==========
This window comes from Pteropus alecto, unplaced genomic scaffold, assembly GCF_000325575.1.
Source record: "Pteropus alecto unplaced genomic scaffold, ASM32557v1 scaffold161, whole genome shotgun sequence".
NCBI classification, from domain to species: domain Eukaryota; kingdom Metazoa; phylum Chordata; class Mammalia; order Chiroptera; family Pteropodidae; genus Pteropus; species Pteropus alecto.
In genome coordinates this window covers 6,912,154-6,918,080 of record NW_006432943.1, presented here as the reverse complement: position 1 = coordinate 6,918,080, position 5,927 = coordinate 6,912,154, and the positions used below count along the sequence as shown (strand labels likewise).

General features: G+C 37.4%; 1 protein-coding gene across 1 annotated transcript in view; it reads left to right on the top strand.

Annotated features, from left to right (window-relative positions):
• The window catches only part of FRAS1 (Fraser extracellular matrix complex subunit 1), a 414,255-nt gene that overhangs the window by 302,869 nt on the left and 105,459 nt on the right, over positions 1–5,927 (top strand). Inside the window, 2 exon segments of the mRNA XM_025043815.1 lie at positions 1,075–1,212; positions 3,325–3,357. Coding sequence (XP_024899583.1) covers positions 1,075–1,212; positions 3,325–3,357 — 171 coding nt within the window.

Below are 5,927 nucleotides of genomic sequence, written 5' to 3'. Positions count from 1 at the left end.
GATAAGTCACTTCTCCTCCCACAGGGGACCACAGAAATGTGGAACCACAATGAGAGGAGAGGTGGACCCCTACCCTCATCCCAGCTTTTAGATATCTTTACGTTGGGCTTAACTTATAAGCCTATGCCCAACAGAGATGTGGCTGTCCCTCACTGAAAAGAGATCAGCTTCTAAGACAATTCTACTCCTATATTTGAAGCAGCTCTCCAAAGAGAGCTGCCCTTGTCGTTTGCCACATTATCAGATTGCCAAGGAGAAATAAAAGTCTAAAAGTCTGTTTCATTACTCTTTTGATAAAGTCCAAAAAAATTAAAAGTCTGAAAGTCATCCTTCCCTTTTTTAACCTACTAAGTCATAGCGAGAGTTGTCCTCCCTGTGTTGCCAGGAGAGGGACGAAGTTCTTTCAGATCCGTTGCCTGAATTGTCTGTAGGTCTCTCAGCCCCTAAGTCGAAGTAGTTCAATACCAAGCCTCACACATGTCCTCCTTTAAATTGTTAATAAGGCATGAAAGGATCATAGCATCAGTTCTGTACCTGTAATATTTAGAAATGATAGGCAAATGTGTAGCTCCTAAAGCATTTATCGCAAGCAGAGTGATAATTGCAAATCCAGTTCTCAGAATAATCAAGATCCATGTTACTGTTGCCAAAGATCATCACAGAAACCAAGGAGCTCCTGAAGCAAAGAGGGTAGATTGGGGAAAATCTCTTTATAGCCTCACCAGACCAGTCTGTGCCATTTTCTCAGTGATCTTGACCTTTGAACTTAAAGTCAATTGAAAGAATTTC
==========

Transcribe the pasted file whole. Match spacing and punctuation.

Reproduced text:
This window comes from Pteropus alecto, unplaced genomic scaffold, assembly GCF_000325575.1.
Source record: "Pteropus alecto unplaced genomic scaffold, ASM32557v1 scaffold161, whole genome shotgun sequence".
NCBI classification, from domain to species: domain Eukaryota; kingdom Metazoa; phylum Chordata; class Mammalia; order Chiroptera; family Pteropodidae; genus Pteropus; species Pteropus alecto.
In genome coordinates this window covers 6,912,154-6,918,080 of record NW_006432943.1, presented here as the reverse complement: position 1 = coordinate 6,918,080, position 5,927 = coordinate 6,912,154, and the positions used below count along the sequence as shown (strand labels likewise).

General features: G+C 37.4%; 1 protein-coding gene across 1 annotated transcript in view; it reads left to right on the top strand.

Annotated features, from left to right (window-relative positions):
• The window catches only part of FRAS1 (Fraser extracellular matrix complex subunit 1), a 414,255-nt gene that overhangs the window by 302,869 nt on the left and 105,459 nt on the right, over positions 1–5,927 (top strand). Inside the window, 2 exon segments of the mRNA XM_025043815.1 lie at positions 1,075–1,212; positions 3,325–3,357. Coding sequence (XP_024899583.1) covers positions 1,075–1,212; positions 3,325–3,357 — 171 coding nt within the window.

Below are 5,927 nucleotides of genomic sequence, written 5' to 3'. Positions count from 1 at the left end.
GATAAGTCACTTCTCCTCCCACAGGGGACCACAGAAATGTGGAACCACAATGAGAGGAGAGGTGGACCCCTACCCTCATCCCAGCTTTTAGATATCTTTACGTTGGGCTTAACTTATAAGCCTATGCCCAACAGAGATGTGGCTGTCCCTCACTGAAAAGAGATCAGCTTCTAAGACAATTCTACTCCTATATTTGAAGCAGCTCTCCAAAGAGAGCTGCCCTTGTCGTTTGCCACATTATCAGATTGCCAAGGAGAAATAAAAGTCTAAAAGTCTGTTTCATTACTCTTTTGATAAAGTCCAAAAAAATTAAAAGTCTGAAAGTCATCCTTCCCTTTTTTAACCTACTAAGTCATAGCGAGAGTTGTCCTCCCTGTGTTGCCAGGAGAGGGACGAAGTTCTTTCAGATCCGTTGCCTGAATTGTCTGTAGGTCTCTCAGCCCCTAAGTCGAAGTAGTTCAATACCAAGCCTCACACATGTCCTCCTTTAAATTGTTAATAAGGCATGAAAGGATCATAGCATCAGTTCTGTACCTGTAATATTTAGAAATGATAGGCAAATGTGTAGCTCCTAAAGCATTTATCGCAAGCAGAGTGATAATTGCAAATCCAGTTCTCAGAATAATCAAGATCCATGTTACTGTTGCCAAAGATCATCACAGAAACCAAGGAGCTCCTGAAGCAAAGAGGGTAGATTGGGGAAAATCTCTTTATAGCCTCACCAGACCAGTCTGTGCCATTTTCTCAGTGATCTTGACCTTTGAACTTAAAGTCAATTGAAAGAATTTC